UH Climate Research Center celebrates U.S.-Japan collaborationUniversity of Hawaiʻi at Mānoa
International Pacific Research Center
HONOLULU — At a recent breakfast hosted by UH Interim President David McClain for the Governing Committee of the International Pacific Research Center (IPRC) — the climate research center at the University of Hawaiʻi at Mānoa — the University expressed its appreciation for support from the Japan Agency for Marine-Earth Science and Technology (JAMSTEC).
JAMSTEC has supported IPRC climate research with $3 million in the current fiscal year and with over $22.5 million since the inception of the IPRC in 1997. The center also receives federal support from NASA and NOAA in addition to individual research grants of over $2 million from national and foreign granting agencies.
The IPRC is a unique international, collaborative climate research program that was established under the framework of the "Japan-United States Common Agenda for Cooperation in Global Perspective" as part of the School of Ocean and Earth Science and Technology at the University of Hawaiʻi at Mānoa.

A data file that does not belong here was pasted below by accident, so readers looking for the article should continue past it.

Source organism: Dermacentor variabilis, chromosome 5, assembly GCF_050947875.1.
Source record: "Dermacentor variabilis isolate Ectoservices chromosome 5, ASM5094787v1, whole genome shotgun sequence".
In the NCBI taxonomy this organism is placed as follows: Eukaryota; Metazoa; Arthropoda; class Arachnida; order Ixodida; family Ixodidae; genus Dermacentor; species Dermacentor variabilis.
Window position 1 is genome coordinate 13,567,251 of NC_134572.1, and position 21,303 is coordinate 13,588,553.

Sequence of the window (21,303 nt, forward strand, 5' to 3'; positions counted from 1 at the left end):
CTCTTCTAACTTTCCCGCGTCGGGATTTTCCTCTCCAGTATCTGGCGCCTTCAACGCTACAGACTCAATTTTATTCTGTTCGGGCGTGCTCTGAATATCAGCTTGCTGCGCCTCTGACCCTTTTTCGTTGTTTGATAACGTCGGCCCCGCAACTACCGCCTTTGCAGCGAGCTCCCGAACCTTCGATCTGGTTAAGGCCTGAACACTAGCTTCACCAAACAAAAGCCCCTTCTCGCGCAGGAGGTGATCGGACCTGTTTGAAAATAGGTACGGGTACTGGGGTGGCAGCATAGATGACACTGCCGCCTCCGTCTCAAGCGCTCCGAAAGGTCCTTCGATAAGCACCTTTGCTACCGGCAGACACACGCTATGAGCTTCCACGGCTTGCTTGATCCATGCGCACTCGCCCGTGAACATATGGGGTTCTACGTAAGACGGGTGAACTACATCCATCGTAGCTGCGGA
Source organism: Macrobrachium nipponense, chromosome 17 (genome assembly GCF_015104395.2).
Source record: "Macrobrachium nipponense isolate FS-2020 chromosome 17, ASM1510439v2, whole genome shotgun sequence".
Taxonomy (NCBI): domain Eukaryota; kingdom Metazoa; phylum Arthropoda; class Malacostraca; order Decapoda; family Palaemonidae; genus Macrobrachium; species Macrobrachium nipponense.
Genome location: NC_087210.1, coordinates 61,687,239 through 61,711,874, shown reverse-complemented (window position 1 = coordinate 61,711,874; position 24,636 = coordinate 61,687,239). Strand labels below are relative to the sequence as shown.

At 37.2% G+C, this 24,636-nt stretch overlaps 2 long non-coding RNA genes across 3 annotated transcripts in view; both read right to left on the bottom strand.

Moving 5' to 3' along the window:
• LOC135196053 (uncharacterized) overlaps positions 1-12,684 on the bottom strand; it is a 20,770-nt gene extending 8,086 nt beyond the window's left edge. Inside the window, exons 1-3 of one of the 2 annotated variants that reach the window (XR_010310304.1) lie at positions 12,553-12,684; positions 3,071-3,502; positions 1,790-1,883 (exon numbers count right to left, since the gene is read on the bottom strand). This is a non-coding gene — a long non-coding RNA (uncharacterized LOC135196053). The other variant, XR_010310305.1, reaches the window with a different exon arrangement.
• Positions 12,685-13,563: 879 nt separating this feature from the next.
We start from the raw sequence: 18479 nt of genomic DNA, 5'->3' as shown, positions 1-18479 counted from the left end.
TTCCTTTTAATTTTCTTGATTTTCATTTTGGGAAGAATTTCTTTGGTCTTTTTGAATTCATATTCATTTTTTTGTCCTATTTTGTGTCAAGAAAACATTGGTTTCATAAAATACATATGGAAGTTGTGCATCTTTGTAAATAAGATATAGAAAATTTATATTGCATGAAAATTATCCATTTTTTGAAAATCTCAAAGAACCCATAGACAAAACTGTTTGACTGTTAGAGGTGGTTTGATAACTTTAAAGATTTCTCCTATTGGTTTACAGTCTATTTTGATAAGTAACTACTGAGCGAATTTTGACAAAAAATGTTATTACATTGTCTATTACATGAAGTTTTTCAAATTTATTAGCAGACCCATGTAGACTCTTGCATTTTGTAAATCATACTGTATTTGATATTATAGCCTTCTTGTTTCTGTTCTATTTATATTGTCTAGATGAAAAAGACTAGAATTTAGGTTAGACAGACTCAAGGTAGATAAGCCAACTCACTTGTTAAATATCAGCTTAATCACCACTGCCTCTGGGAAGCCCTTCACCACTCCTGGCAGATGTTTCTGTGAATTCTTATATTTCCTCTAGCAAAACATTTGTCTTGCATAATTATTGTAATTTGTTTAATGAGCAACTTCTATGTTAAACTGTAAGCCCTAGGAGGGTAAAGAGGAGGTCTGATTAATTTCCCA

The mission of the IPRC and its Japan collaborators is to create better understanding of the causes for climate variations and how climate in different regions of the Asia-Pacific may change with global warming. Since more than half of the world‘s population lives in the Asian-Pacific region, this mission is of great societal importance.
Climate changes often impact such matters as water resources, agriculture, storms, heat waves, droughts and floods, sea level, marine ecology, and fisheries. Current climate models are not yet able to simulate the climate-forming processes well enough to make consistent, accurate predictions. The IPRC scientists and their Japanese colleagues are working to improve this through their research.